A new report has uncovered a massive advertising fraud scheme that made scammers serious cash, fooled marketing companies and killed users' smartphone batteries. The scheme operated via fake banner advertisements that were secretly hidden behind legitimate banner ads in Android apps, according to BuzzFeed News. This scam was previously spotted by at least two ad fraud detection firms, Protected Media and online media verification firm DoubleVerify's ad fraud lab. A new report has uncovered a massive advertising fraud scheme that let made scammers serious cash, fooled marketing companies and killed users' smartphone batteries Fraudsters were able to hijack in-app ads in apps using Twitter's MoPub ad platform. App developers say they've received complaints of their apps draining consumers' phone batteries, BuzzFeed said, but they often can't explain the source of the battery drain.
U.S. prosecutors have charged more than 400 people with taking part in healthcare fraud and opioid scams that totaled $1.3 billion in false billing. Gen. Jeff Sessions announced the charges Thursday. Officials say those charged include more than 120 people involved in prescribing and distributing narcotics. In prepared remarks, Sessions calls it the "largest healthcare fraud takedown operation in American history." Among those charged are six Michigan doctors accused of a scheme to prescribe unnecessary opioids.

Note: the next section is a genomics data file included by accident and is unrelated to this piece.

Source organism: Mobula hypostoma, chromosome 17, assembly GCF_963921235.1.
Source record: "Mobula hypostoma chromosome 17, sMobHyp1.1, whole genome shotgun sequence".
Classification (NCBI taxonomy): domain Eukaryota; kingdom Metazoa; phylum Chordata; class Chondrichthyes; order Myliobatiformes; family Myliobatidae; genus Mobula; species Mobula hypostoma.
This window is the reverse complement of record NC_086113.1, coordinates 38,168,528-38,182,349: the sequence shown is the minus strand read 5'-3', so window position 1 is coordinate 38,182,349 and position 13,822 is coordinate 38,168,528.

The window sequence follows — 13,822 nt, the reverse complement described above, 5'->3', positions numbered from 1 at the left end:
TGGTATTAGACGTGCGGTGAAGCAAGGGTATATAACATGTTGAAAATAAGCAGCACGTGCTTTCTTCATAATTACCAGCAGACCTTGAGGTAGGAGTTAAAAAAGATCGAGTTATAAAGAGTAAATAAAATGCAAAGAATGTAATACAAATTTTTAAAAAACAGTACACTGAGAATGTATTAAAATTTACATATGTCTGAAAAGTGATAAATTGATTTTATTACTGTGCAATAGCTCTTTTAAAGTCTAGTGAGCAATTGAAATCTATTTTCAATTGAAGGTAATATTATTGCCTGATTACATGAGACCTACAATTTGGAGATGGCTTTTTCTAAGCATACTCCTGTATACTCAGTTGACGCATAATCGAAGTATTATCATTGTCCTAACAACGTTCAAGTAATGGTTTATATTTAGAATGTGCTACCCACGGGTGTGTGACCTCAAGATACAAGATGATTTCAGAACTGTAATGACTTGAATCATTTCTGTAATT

They were accused of submitting false claims for reimbursement for dates and times they'd provided care for qualifying children. The children qualified for federal help under the Child Care and Development Fund Program. To quality they have to be under 13 or up to 19 if physically or mentally incapable of caring for themselves, plus live with family members who qualify for the program financially and are working or attending job training or school.
Investigators say the operator of Rosewood Consulting LLC in Baltimore, Ohio, falsely told investors he was a former Navy Seal and international businessman. Authorities say he told at least 44 investors between July 2011 and June 2013, their money would go into historical bonds issued by China and the exchange of illegal currency from Bougainville, Papua New Guinea, into U.S. dollars.